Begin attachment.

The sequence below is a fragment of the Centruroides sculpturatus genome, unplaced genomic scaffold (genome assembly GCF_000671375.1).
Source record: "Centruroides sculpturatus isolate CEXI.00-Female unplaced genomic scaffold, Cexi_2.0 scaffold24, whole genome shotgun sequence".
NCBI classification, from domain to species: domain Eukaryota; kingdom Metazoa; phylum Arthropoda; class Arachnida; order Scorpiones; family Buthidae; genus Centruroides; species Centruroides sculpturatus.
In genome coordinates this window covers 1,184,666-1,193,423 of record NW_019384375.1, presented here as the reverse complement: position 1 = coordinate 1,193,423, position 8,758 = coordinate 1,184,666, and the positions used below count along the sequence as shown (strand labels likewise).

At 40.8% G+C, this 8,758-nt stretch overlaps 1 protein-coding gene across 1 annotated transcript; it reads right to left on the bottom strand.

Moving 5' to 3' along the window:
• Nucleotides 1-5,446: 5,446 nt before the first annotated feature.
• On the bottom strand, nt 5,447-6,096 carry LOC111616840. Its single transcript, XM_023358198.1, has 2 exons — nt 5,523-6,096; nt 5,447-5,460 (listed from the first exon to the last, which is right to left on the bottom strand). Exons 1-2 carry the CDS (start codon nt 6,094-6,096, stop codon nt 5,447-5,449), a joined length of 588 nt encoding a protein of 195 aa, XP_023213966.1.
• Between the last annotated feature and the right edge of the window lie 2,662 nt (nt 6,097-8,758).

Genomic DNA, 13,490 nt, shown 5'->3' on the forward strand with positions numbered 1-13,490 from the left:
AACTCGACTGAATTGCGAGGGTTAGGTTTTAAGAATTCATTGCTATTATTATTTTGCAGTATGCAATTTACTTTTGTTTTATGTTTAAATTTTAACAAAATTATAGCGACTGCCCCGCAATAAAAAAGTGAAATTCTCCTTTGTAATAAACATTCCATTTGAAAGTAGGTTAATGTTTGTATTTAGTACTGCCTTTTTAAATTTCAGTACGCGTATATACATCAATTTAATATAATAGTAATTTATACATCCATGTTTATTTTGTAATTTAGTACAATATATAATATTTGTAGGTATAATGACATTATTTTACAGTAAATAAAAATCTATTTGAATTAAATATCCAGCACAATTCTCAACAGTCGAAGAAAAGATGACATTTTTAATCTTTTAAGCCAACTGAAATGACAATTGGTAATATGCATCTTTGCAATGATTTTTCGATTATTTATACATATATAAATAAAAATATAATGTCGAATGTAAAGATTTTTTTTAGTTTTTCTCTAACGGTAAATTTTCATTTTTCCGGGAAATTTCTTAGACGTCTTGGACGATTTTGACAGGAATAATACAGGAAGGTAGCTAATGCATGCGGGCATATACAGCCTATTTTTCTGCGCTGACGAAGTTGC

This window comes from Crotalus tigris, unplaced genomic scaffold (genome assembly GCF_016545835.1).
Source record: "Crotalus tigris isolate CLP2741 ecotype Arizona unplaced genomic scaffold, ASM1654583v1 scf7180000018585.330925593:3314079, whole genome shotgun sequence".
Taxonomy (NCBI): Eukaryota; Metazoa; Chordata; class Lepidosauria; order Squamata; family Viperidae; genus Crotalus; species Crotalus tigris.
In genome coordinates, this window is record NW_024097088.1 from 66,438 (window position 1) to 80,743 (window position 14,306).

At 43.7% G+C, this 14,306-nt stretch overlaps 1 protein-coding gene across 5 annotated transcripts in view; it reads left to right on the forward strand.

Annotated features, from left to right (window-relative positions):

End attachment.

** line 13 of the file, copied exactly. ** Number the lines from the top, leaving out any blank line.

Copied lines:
Source record: "Crotalus tigris isolate CLP2741 ecotype Arizona unplaced genomic scaffold, ASM1654583v1 scf7180000018585.330925593:3314079, whole genome shotgun sequence".